Despite the numbers, many say there’s a lack of research to inform ways that government and industry can best tackle this problem.

In response, the largest prospective concussion study was formed to fill the gaps in understanding, to see what recovery from a concussion looks like in athletes and cadets.

More than 44,000 people have since enrolled in the CARE (concussion assessment, research and education) consortium since its inception in 2014, across 30 universities and four military service academies across the US.

It has so far captured data on more than 4,300 concussions. The study is funded by the National Collegiate Athletic Association (NCAA) and the Department of Defence.

It’s believed that NCAA athletes represent the best model for what happens with concussion in the military.

Researchers involved in the study hope their findings will allow them to predict what happens to people after a concussion; information which can then help inform protocols that could become the standard for universities and the military.

Steve Broglio, associate professor at the University of Michigan’s School of Kinesiology and departments of neurology and physical medicine and rehabilitation, and one of the project’s leaders, says the initial aim was to be able to define the acute history of concussion, and see what happens to people after they have a concussion, establishing both a clinical arm and a research arm.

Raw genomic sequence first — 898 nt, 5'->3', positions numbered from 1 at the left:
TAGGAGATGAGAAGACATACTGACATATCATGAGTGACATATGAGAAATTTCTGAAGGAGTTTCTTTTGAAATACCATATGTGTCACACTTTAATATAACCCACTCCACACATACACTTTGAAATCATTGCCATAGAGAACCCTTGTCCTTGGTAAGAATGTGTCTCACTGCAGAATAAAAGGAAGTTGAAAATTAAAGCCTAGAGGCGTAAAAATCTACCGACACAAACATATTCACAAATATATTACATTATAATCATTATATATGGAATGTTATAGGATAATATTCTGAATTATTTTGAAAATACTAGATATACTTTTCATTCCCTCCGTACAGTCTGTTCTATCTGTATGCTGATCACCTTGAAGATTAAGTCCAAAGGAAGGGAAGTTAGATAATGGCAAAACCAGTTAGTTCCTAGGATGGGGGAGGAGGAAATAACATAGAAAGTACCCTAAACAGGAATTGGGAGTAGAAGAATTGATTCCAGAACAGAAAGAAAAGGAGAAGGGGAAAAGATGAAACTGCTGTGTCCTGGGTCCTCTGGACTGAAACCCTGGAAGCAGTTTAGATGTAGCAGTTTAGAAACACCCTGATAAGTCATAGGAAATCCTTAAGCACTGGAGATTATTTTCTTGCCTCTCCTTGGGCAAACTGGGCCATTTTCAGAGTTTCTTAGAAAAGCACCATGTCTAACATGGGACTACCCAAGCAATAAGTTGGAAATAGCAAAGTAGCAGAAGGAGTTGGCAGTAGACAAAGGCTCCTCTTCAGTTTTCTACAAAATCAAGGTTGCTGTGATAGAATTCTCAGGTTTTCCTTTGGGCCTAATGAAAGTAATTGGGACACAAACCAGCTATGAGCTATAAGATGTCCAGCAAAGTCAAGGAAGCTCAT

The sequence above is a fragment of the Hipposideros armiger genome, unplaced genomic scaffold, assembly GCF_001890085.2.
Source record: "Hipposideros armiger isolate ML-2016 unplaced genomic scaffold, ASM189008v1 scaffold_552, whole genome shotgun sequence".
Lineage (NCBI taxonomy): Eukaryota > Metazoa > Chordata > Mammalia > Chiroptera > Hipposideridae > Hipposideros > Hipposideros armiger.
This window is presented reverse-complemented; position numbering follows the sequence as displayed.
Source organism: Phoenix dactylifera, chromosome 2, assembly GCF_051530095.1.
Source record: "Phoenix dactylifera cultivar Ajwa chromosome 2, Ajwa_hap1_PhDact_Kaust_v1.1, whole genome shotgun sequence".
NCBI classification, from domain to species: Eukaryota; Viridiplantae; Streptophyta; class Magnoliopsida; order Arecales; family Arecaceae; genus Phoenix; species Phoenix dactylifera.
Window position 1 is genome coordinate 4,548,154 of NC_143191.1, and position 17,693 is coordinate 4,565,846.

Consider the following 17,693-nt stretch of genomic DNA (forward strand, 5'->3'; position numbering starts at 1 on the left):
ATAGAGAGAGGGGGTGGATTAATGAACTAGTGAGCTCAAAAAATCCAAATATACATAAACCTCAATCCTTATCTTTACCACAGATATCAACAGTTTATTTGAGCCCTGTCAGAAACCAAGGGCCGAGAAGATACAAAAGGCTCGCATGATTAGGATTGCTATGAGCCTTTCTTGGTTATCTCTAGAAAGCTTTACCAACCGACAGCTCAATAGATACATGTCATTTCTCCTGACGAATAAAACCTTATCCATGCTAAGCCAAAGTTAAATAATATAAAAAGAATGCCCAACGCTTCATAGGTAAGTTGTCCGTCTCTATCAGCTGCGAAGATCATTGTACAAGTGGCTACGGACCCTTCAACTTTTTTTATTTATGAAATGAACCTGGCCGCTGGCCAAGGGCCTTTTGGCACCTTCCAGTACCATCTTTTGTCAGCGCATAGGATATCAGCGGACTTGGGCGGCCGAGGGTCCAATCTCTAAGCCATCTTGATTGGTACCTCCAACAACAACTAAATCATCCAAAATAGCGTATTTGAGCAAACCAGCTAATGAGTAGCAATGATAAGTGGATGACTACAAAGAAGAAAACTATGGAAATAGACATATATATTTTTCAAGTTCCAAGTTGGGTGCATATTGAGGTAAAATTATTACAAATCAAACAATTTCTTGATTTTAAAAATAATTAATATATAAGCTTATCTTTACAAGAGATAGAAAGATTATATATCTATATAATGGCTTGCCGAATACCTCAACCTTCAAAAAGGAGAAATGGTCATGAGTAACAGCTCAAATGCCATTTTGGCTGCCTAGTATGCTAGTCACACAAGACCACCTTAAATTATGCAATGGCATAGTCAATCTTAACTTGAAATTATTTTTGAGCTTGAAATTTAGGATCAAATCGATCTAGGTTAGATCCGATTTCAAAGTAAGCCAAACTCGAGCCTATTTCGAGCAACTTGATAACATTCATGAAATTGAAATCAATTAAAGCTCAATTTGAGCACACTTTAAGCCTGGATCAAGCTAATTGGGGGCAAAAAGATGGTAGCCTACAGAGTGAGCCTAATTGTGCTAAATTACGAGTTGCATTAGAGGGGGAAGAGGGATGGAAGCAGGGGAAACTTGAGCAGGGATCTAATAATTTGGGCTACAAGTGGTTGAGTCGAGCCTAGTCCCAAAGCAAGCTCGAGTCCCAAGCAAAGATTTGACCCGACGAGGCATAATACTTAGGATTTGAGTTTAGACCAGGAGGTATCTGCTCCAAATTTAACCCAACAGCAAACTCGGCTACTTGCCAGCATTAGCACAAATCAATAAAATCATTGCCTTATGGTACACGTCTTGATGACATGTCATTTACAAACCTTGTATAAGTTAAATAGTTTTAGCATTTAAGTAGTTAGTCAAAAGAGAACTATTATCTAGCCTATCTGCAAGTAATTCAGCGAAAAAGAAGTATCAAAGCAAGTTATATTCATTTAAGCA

“In the first days of the project, we enrolled 35,000 civilian athletes and military service cadets to try to understand what was going on,” he says.

“We captured this by understanding their clinical natural history,” such as if they went to the doctor about their symptoms.

“The second arm of the project was to understand what’s going on a biological level, using genetics and biomarkers and advanced imaging, to see if recovery on a biological level reflects the medical level,” Broglio says.

In 2018, the team moved on to the second phase of the project, which was to understand the persistent and long-term effects of concussion.

“We continued to enrol people and we now have 55,000 participants. Each one receives a baseline exam when they enter institutions,” Broglio says.

“The second phase is now starting to get exit data as gradates do another evaluation to see if their concussion has had any effect on their brain functioning.

“In parallel, we’re also reaching out to people who graduated from intuitions, so they can do online evaluations to see if the long-term reflects just after they graduated, and within the first five years of gradation. The goal now is to start tracking people for their whole life to see the trajectory, and to see what percentage of people have issues,” he says.

Thanks to its findings so far, the consortium has participated in setting the concussion policy for the NCA, which outlines how concussions are managed, Broglio says.

So far, CARE has published around 60 papers relating to various findings, and Broglio says some of the consortium’s findings have had more impact than others.

In general, he says, findings that chime with a wider body of research that came to the same conclusions are more likely to help enact changes in policy because they will carry more weight.

“Some of what we’ve found doesn’t match what other people have found, some things have been consistent with other studies. When it matches, we can say, ‘Right, we need to change something’,” he says. This research is unlike any other, he says, partly because of how far-reaching it is.